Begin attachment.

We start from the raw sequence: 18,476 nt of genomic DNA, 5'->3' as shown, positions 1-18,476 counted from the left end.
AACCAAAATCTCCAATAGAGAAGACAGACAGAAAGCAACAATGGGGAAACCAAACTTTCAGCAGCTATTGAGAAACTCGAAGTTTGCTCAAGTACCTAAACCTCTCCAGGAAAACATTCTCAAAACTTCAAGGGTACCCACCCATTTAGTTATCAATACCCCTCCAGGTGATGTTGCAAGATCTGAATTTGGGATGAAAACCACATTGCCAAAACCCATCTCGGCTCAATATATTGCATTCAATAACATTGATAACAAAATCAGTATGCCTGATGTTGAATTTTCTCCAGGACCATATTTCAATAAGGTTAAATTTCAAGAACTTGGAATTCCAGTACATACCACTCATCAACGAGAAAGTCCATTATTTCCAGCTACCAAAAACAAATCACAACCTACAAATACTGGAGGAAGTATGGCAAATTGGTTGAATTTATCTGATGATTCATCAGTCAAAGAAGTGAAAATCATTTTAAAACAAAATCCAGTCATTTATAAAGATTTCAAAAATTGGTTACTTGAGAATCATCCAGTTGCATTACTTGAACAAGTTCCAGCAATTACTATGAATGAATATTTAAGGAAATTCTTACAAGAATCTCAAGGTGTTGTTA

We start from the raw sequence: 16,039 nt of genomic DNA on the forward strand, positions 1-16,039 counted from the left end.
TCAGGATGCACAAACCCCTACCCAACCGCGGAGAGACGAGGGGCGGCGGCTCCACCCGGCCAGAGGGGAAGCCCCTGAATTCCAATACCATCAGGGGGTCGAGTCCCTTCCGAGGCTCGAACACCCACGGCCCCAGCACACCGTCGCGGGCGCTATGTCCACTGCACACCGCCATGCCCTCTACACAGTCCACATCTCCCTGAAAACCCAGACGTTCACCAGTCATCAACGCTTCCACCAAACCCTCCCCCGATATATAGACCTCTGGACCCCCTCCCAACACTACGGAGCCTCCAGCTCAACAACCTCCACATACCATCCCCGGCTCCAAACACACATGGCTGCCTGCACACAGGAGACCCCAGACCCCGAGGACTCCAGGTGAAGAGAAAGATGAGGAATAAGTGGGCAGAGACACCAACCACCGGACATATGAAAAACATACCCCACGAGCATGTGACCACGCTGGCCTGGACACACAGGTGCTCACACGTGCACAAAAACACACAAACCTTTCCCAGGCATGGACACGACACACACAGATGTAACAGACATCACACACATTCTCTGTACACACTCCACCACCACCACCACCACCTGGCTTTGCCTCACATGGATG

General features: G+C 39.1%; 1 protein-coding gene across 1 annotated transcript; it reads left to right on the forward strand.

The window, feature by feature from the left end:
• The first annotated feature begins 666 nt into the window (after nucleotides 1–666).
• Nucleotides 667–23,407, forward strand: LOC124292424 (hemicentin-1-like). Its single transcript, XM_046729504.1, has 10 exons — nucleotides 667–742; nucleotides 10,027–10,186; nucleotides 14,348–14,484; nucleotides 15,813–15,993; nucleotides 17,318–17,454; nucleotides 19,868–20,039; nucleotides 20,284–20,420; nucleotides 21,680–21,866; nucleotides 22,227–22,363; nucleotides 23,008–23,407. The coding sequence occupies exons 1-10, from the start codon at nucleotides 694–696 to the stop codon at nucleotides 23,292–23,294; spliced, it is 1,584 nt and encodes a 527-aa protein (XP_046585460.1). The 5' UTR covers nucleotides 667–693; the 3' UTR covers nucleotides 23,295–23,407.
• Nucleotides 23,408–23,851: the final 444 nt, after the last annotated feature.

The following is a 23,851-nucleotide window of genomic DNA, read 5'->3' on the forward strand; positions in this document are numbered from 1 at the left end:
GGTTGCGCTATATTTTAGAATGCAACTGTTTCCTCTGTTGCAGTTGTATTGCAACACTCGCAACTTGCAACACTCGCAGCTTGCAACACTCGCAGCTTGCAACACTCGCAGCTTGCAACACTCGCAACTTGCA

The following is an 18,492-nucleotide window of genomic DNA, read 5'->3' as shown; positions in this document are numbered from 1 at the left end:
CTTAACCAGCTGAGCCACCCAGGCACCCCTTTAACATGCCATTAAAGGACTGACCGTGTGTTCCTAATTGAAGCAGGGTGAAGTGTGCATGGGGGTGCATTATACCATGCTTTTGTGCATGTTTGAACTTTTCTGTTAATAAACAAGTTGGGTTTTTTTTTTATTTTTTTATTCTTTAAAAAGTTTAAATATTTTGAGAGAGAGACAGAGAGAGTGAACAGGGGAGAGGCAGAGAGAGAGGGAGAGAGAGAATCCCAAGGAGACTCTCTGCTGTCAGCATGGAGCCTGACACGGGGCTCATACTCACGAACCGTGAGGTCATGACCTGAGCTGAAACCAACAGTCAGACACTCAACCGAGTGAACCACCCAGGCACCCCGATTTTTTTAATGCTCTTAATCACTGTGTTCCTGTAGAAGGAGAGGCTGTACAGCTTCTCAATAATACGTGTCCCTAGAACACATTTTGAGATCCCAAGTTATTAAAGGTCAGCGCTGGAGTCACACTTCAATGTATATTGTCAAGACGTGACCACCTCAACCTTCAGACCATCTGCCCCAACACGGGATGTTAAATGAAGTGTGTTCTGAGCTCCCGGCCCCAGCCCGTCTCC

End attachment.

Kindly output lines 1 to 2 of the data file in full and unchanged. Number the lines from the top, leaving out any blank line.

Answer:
We start from the raw sequence: 18,476 nt of genomic DNA, 5'->3' as shown, positions 1-18,476 counted from the left end.
AACCAAAATCTCCAATAGAGAAGACAGACAGAAAGCAACAATGGGGAAACCAAACTTTCAGCAGCTATTGAGAAACTCGAAGTTTGCTCAAGTACCTAAACCTCTCCAGGAAAACATTCTCAAAACTTCAAGGGTACCCACCCATTTAGTTATCAATACCCCTCCAGGTGATGTTGCAAGATCTGAATTTGGGATGAAAACCACATTGCCAAAACCCATCTCGGCTCAATATATTGCATTCAATAACATTGATAACAAAATCAGTATGCCTGATGTTGAATTTTCTCCAGGACCATATTTCAATAAGGTTAAATTTCAAGAACTTGGAATTCCAGTACATACCACTCATCAACGAGAAAGTCCATTATTTCCAGCTACCAAAAACAAATCACAACCTACAAATACTGGAGGAAGTATGGCAAATTGGTTGAATTTATCTGATGATTCATCAGTCAAAGAAGTGAAAATCATTTTAAAACAAAATCCAGTCATTTATAAAGATTTCAAAAATTGGTTACTTGAGAATCATCCAGTTGCATTACTTGAACAAGTTCCAGCAATTACTATGAATGAATATTTAAGGAAATTCTTACAAGAATCTCAAGGTGTTGTTA